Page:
The President of El Salvador is a leftist, so why does President Obama feel the need to stop in this Central American country? It sends a clear message to Venezuela's President Hugo Chavez: The United States can have a strong working relationship with a leftist leader.
Obama was criticized for greeting Chavez at the summit of the Americas in Trinidad and Tobago in 2009, but the two Presidents have not met since, and forming such an alliance with El Salvador's Funes isolates Hugo Chavez and elevates Funes' power in Central America.
President Obama needs a partner in the region and President Mauricio Funes fits the bill. "The other leaderships that are to be found in the region are either too weak, too corrupt, or too controversial," says Kevin Casas-Zamora, the former Vice President of Costa Rica.
When it comes to US relations with Central America, President Obama's main concerns are immigration, trade and security. Funes has a similar agenda and he's the type of pragmatic politician Obama would like to do business with.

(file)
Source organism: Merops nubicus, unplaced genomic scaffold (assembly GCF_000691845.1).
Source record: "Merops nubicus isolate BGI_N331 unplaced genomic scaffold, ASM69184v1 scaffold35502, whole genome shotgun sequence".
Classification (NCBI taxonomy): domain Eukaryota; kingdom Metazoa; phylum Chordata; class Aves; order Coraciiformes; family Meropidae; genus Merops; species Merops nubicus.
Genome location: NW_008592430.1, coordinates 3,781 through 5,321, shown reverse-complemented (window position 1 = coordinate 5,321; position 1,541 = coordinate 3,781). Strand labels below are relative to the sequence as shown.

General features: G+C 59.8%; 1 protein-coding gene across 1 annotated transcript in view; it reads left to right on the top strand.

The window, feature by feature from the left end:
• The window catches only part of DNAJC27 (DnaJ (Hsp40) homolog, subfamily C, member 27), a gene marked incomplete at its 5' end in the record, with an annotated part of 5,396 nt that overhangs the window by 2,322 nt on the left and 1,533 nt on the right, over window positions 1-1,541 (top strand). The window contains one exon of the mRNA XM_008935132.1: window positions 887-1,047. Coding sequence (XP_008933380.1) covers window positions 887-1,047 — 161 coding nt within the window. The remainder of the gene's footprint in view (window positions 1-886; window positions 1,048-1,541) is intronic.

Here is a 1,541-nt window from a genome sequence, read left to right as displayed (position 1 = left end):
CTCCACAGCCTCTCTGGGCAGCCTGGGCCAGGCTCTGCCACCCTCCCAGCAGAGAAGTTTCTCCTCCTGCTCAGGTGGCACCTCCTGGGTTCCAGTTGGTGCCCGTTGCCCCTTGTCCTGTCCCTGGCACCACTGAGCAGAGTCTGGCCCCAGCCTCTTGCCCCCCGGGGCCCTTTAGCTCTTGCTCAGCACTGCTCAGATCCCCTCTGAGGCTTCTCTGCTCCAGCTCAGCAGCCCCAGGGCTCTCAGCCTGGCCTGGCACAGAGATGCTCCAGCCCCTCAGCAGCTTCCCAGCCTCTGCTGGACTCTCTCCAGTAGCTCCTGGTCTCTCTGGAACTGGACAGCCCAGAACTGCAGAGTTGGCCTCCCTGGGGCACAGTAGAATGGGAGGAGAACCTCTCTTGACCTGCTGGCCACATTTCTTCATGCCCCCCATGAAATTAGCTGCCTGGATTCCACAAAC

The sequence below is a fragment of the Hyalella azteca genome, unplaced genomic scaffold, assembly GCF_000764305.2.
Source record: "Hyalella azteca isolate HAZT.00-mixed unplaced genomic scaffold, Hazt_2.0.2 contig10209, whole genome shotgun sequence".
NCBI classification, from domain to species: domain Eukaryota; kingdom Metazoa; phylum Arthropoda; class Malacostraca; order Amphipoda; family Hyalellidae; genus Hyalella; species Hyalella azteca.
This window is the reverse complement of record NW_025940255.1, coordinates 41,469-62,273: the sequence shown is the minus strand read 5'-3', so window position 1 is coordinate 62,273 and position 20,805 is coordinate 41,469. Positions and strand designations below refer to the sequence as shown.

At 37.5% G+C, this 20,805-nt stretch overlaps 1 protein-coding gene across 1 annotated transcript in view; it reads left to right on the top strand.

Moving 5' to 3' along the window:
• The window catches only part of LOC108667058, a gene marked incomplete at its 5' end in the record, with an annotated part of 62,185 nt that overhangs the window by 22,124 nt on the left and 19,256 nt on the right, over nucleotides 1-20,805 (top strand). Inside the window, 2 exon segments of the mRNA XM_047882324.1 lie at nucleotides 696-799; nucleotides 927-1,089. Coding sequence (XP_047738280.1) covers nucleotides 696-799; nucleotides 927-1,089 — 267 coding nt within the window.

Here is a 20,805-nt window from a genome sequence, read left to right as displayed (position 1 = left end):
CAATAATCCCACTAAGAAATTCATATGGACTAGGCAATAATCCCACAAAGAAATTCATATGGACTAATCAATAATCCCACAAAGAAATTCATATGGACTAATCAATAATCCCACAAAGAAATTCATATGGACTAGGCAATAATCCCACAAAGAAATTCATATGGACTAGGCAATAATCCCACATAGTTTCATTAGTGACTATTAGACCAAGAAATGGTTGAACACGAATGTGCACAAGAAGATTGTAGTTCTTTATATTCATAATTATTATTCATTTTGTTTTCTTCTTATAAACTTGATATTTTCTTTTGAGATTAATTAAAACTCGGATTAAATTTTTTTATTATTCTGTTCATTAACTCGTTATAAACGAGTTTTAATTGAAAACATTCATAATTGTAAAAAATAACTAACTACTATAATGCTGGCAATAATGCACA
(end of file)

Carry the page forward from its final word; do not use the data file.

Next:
Other governments in the region prove problematic.
"You have Guatemala, Honduras, and Nicaragua which are getting worse, particularly Guatemala, and you have El Salvador in the middle," says US-Latin American relations expert, Ted Piccone.
El Salvador has continuously cooperated with the United States government to combat narcotics trafficking and organized crime. Over a million Salvadorians currently live in the United States; not all legally, and many under temporary status. Turning that into something more permanent is an issue Funes will address on this visit. And working on immigration issues with a Central American country in a positive manner is also a win for President Obama.
Other countries in Latin America take note: El Salvador is a positive example, in the eyes of the Obama administration.